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Sterling Elliott's mother is a violinist, and wanted a family of musicians. By the time her youngest son was born, she'd already started his older brother and sister on the violin. 

"My mother’s dream was to have a family string quartet, but she needed a cellist," said the 20-year-old who will perform the Lalo Cello Concerto with the Detroit Symphony Orchestra Thursday through Sunday.

"So when I was still in the womb," Elliott added, "she decided I was going to play cello."

By the time the Newport News, Virginia, native was 5, he was playing chamber concerts with the rest of the family. 

"I actually started playing the cello when I was 3," he said. "They have small instruments for kids. I think the one I had was one-sixteenth the size of a real cello."

The cellist will perform in a program that also includes Bizet's "Carmen" and Franck's Symphony in D Minor. Mei-Ann Chen will be the guest conductor. 

Elliott comes from a family of high achievers. His oldest brother, Brendon, earned his master's degree from Juilliard, and now plays with Miami's New World Symphony. 

For his part, Elliott, who's already performed with the Cleveland Orchestra and the New York Philharmonic, is in his third year at Juilliard, and plans to earn a master's there as well. 

He credits much of his rocketing ascent to Detroit's Sphinx Organization, which aims to propel young musicians of color into the top ranks of classical music. When he was 14, Elliott took first place in the prestigious Sphinx Competition's junior division. Last year he won the senior division as well. 

"Sphinx kickstarted everything," he said, "both in terms of my decision to do music professionally, as well as concert opportunities."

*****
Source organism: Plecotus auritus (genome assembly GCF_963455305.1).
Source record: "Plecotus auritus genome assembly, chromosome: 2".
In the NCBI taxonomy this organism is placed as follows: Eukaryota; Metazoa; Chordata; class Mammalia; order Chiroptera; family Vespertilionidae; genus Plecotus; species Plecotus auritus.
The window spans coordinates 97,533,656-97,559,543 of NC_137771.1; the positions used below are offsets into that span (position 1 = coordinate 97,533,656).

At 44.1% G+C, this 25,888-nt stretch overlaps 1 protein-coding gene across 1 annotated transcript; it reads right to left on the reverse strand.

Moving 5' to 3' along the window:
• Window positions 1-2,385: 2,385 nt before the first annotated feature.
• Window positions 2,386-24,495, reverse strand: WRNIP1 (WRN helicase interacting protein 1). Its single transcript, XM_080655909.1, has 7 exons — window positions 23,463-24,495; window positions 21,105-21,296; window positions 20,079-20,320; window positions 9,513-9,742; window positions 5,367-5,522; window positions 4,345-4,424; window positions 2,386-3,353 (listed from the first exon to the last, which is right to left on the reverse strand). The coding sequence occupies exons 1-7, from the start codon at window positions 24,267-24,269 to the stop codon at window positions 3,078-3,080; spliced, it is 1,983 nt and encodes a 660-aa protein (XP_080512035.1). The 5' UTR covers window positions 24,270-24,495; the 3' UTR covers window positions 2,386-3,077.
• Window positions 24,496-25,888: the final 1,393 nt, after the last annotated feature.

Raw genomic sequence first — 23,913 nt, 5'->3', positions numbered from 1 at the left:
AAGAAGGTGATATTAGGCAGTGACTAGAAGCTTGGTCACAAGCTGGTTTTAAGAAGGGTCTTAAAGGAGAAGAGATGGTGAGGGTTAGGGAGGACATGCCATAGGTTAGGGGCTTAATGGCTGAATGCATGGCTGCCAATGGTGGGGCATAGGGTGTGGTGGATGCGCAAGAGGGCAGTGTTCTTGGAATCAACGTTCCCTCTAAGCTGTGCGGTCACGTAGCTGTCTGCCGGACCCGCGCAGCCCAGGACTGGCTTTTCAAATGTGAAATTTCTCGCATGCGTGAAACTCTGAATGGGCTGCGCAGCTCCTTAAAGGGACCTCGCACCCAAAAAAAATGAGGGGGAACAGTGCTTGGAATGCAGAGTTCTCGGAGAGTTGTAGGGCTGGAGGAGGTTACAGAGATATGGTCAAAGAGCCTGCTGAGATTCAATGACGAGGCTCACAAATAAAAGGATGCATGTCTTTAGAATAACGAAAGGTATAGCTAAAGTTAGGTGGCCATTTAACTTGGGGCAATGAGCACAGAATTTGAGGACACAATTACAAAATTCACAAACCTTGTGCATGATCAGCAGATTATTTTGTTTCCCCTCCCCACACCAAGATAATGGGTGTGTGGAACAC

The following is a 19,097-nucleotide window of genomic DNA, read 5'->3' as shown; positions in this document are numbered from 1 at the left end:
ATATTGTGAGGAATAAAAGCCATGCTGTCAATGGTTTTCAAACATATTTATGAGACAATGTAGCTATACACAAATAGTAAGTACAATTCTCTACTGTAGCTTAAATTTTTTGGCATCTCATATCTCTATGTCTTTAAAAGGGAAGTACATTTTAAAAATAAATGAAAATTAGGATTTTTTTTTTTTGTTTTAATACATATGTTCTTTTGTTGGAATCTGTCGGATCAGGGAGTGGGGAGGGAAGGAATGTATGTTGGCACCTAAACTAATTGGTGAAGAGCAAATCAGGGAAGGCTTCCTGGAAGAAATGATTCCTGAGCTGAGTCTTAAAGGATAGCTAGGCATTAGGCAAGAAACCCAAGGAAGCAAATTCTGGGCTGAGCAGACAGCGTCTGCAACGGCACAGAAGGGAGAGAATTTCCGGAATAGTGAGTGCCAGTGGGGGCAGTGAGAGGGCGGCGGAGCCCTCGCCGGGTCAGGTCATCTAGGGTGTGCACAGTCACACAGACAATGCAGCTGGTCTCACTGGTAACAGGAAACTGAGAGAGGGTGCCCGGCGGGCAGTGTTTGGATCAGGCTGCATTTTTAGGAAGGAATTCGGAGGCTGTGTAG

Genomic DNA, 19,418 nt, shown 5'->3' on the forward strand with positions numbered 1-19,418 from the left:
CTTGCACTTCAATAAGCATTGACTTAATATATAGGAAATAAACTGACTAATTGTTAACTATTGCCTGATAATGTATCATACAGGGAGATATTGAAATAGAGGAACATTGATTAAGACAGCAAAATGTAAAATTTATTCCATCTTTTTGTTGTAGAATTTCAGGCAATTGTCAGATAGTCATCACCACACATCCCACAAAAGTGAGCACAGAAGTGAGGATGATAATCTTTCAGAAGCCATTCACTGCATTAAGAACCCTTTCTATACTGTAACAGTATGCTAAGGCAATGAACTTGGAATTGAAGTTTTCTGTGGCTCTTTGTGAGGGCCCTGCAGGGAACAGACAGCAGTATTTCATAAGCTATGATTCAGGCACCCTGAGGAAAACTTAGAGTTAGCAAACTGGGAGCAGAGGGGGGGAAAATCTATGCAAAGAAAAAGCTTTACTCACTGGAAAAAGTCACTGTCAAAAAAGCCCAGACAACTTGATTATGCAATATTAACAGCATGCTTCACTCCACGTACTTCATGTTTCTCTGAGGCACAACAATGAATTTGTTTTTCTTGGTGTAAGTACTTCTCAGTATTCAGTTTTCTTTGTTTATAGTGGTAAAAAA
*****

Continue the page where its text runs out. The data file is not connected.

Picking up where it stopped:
Bagging both the junior and senior division titles is unusual, says Afa Dworkin, Sphinx president and artistic director.

"Sterling is amazing," she said.  "Winning both divisions is rare -- only a handful have done so."

Sphinx Competitions are always held at Orchestra Hall, but Elliott won't be returning to that fabled stage. This weekend's program kicks off the 2020 William Davidson Neighborhood Concert Series, with performances in Southfield, Clinton Township and Beverly Hills.

But even if he's not on the Orchestra Hall stage, Elliott concedes he's always jumpy before performances. "Absolutely," he said. "I'm always nervous. That goes with any stage."

As for the composer of the cello concerto he'll perform, Édouard-Victoire-Antoine Lalo, who died in 1892, Elliott admits that most of his classical-music contemporaries aren't crazy about the guy, who's most-famous for his "Symphonie espagnole."

The latter is a staple of violin education, he said. "Teachers often make students work on it for years at a time," Ellio said, "and many come to hate it."

But he admires the cello concerto, which he said has an "amazing operatic feel." And when Elliott's performed it in the past, he said, "All my friends said, 'I didn't used to like this piece, but now I really do' -- which is the best thing I could have heard." 

But back to the cellist's mother, who surely must be bursting with pride. Will she be in the audience this weekend? 

"Yes," Elliott said. "She'll be at two of the concerts."

mhodges@detroitnews.com

(313) 222-6021

Twitter: @mhodgesartguy 

'Bizet's Carmen'

Detroit Symphony Orchestra

Bizet Suite No. 1 from "Carmen," Lalo Cello Concerto, Franck Symphony in D Minor 

7:30 p.m. Thurs., Jan. 9: Congregation Shaarey Zedek, 27375 Bell, Southfield

8 p.m. Fri., Jan 10: Macomb Center for the Performing Arts, 44575 Garfield, Clinton Township 

3 p.m. Sun., Jan. 12: Seligman Performing Arts Center, 22305 W. 13 Mile, Beverly Hills 

Tickets: $25 - adults; $10 - students

 (313) 576-5111

dso.org 

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